The entire history of indigenous people in the pre-Columbus Americas, according to the timeline drawn by solo show veteran John Leguizamo, is as follows: First, there’s the era of the Mayans in 1,000 B.C. … and today there’s the age of music mogul Pitbull.
The diverse, fascinating and revolutionary heaps of history in between are mostly missing from mainstream grade school textbooks, as it was from Leguizamo’s childhood. With Latin History for Morons — a raucous, often funny and mostly entertaining non-stop 110-minute ride through the past — Leguizamo bestows bits of his recent self-education to audiences, which he refers to with the title’s derogatory term.
Leguizamo’s latest effort is at Downtown’s Ahmanson Theatre through Oct. 20 (a production was already filmed and available on Netflix) and follows the pattern of his popular previous productions, including Freak, Sexaholix and Ghetto Klown.
In each, he delivers outrageous, raunchy humor — punctuated with music and dancing — while flying seamlessly through a variety of characters, including his children, wife and several key players in the development and decimation of the Incas, Tainos, Mayans and other indigenous Americans. As usual, he’s an equal-opportunity offender, unafraid to make fun of gender, race, religion and sexual orientation.
Now in his mid-50s, Leguizamo has maintained his frenetic energy, but his core performance feels more sentimental. Perhaps the change is a byproduct of being a dad.
The jumping off point for Latin History is his eighth-grade son being bullied in school for his Latin heritage. To help his son discover heroes from his cultural roots, Leguizamo dives deep into history books, including Howard Zinn’s “A People’s History of the United States” and Charles Mann’s “1491.”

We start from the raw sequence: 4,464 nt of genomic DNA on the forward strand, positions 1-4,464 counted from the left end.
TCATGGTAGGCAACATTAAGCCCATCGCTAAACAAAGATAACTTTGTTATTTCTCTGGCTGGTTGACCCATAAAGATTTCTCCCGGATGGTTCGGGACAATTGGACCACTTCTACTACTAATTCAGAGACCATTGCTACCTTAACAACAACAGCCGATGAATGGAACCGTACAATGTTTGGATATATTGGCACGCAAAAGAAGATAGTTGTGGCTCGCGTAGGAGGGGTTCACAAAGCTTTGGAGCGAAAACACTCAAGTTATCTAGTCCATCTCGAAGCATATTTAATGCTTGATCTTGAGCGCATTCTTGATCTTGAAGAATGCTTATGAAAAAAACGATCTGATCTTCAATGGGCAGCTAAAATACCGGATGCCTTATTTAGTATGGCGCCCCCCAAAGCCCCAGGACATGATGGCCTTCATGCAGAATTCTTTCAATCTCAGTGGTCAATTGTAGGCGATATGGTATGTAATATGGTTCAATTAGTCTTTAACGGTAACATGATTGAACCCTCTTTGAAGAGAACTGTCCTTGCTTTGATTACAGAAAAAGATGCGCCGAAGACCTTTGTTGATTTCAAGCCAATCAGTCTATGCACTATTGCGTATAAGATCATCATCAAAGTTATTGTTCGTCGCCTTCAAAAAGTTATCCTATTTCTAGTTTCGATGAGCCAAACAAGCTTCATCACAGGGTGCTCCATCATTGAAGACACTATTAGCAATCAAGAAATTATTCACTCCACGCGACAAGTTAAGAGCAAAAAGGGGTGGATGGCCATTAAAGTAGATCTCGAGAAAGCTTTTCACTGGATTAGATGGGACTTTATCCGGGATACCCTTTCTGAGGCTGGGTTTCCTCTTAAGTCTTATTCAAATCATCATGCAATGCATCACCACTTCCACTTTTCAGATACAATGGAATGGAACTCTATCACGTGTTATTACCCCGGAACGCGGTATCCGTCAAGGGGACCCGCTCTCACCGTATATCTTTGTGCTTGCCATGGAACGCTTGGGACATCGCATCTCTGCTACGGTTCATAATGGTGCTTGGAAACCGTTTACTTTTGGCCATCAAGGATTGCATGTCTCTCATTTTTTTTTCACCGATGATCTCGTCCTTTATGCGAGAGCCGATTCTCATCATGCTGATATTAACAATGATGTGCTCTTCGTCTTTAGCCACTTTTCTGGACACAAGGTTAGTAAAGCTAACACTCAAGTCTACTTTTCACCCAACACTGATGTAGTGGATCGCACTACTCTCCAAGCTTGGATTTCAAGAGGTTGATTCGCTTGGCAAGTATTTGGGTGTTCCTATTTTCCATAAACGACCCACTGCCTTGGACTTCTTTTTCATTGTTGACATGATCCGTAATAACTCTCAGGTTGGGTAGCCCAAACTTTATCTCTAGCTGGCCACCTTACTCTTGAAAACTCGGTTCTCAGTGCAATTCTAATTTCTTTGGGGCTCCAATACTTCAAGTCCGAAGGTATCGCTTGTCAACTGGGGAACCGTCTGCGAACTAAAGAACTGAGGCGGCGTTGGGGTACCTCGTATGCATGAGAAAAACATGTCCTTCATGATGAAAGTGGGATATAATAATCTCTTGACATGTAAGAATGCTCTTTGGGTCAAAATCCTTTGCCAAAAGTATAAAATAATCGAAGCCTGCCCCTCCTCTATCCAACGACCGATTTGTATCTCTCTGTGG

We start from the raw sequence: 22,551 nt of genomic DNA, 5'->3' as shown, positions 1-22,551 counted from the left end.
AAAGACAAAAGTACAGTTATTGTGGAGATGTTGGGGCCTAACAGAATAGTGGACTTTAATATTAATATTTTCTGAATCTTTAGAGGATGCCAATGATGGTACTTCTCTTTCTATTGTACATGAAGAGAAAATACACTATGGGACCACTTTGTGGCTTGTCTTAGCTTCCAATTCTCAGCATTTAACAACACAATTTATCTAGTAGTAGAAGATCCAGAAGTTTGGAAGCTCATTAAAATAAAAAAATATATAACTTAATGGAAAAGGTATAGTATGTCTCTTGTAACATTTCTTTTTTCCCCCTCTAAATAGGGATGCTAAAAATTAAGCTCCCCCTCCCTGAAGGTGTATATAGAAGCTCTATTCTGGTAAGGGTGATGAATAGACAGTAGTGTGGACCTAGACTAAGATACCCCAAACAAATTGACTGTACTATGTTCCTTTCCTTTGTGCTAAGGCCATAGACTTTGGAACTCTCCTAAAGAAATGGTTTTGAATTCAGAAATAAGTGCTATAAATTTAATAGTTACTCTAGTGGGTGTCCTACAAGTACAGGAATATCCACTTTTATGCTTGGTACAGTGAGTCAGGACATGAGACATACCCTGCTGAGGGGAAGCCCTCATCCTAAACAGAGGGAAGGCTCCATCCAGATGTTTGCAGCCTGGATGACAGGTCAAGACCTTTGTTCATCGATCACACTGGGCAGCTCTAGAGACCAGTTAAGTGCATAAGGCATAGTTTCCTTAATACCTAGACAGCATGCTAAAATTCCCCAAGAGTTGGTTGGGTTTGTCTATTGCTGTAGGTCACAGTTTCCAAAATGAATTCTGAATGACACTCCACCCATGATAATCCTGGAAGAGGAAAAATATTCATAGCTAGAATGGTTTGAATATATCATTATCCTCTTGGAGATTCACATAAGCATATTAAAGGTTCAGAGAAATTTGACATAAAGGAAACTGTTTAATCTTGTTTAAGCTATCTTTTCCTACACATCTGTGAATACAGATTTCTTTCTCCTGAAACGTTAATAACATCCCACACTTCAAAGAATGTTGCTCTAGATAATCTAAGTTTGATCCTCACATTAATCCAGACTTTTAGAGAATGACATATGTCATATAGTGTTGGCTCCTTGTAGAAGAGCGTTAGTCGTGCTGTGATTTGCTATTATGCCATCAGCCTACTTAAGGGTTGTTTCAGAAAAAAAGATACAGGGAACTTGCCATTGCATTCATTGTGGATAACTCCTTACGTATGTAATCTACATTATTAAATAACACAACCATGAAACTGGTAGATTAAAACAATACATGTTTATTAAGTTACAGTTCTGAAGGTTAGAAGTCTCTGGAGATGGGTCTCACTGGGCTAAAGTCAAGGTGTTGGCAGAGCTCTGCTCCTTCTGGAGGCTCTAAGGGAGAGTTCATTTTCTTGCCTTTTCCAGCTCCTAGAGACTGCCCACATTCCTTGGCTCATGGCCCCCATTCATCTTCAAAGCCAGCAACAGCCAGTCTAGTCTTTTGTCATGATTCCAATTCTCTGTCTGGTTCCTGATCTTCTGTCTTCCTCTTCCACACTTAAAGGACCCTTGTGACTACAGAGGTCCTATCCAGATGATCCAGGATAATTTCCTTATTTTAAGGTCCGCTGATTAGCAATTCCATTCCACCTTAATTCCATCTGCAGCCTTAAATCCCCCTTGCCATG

Leguizamo’s retellings are brief fanciful reenactments. His Columbus is portrayed as a Godfather-style Italian gangster who helps wipe out the Taino people. To become Andrew Jackson, he pats chalkboard erasers into his hair to turn it white. His Montezuma is effeminate and gay.
He argues that while European history is considered superior in modern America, it erased the memory of the people that developed remarkable civilizations, art and technology. Europeans’ biggest exports to the “new world,” he says, include syphilis and other diseases.
At one point he asks, “Why is all our art called folk art, and all of European art is called fine art, and then modern art is just our folk art gentrified?”
Learning about the past doesn’t help with his son’s problems of being bullied and not being able to find a hero for his class project. Leguizamo even goes into therapy to help his family and to deal with the deep anger he is experiencing as his son learns more about these past atrocities.
Leguizamo’s primary prop is a chalkboard, and scenic designer Rachel Hauck provides an adequate facsimile of a classroom to complete the effect. A bigger assistance comes from Alexander V. Nichols’ lighting, which blasts vibrant colors for dance segments, accompanied by a variety of lively mambo, samba and other dance music composed and designed by Bray Poor.
Working with a strong performer can be challenging. Director Tony Taccone missed opportunities to strengthen the piece by creating blocking that feels more organic and implementing fewer abrupt transitions. Instead, everything has an air of controlled chaos.
One smart move was to keep President Trump’s presence minimal. His name is mentioned only a few times, with an aside of “That’s for another lecture,” but it’s clear through statements about children in cages and several parallels drawn between past and present that Leguizamo is not pleased with the current administration.
Refraining from too much Trump bashing is smart because the foundation for the show centers on honoring the positives and remembering crucial elements of America that have been forgotten, such as Latinx people fighting in every war in the country’s history and Latinx women being a dominant force in starting new businesses.
By trying to fill in the once blank timeline with dozens of people, nations and accomplishments, Latin History for Morons gets a bit cluttered and haphazard, particularly because there are so many jokes mixed into the facts. Getting a mainstream audience excited about history isn’t easy, and his humor and honesty goes a long way toward making it fascinating.
Leguizamo succeeds in his objective of informing and entertaining audiences. They might be motivated to check out some of the “Required Reading List” books in the program as extra credit. With some work, perhaps they will ditch the moniker of moron.
Latin History for Morons runs through Oct. 20 at the Ahmanson Theatre, 135 N. Grand Ave. or